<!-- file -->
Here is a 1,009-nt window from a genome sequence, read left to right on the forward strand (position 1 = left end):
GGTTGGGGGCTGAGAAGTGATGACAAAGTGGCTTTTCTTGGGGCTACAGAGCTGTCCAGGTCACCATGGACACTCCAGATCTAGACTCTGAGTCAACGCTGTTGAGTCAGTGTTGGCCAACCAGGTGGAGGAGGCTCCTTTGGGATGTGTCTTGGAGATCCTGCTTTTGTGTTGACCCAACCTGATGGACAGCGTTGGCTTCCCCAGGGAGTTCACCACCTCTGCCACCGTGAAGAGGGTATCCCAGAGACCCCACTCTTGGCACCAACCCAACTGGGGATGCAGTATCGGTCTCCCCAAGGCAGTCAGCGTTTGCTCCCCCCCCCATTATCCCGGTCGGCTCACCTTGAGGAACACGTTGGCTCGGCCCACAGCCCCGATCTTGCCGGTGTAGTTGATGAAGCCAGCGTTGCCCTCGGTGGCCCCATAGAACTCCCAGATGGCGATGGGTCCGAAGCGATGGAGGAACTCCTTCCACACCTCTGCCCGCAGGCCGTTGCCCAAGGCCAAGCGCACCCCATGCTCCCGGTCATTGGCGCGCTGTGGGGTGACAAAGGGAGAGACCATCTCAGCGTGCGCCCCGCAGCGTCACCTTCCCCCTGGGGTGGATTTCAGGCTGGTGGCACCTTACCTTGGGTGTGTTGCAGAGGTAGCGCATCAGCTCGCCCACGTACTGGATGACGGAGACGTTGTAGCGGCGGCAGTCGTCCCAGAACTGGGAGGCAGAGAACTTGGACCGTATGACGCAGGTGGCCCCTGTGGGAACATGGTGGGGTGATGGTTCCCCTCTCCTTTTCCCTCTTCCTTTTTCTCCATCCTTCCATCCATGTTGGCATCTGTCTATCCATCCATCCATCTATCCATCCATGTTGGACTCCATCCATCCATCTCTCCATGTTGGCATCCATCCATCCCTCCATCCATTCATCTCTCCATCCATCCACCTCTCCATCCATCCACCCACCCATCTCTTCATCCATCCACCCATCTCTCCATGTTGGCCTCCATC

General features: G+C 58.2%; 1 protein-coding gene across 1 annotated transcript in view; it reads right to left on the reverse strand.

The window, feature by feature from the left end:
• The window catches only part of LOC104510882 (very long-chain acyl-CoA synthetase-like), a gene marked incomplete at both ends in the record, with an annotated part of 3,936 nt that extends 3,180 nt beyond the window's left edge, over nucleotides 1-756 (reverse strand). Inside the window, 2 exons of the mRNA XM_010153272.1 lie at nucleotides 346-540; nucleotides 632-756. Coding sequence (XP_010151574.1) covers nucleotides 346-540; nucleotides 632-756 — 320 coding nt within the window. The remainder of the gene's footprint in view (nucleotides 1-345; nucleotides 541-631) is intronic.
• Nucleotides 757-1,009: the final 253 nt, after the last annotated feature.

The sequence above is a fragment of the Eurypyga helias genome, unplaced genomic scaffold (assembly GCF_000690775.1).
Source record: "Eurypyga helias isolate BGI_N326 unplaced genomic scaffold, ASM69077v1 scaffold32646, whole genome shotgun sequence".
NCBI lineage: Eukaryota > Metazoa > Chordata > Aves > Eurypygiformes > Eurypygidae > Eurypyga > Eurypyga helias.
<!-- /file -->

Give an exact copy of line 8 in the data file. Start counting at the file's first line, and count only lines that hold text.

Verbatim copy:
Source record: "Eurypyga helias isolate BGI_N326 unplaced genomic scaffold, ASM69077v1 scaffold32646, whole genome shotgun sequence".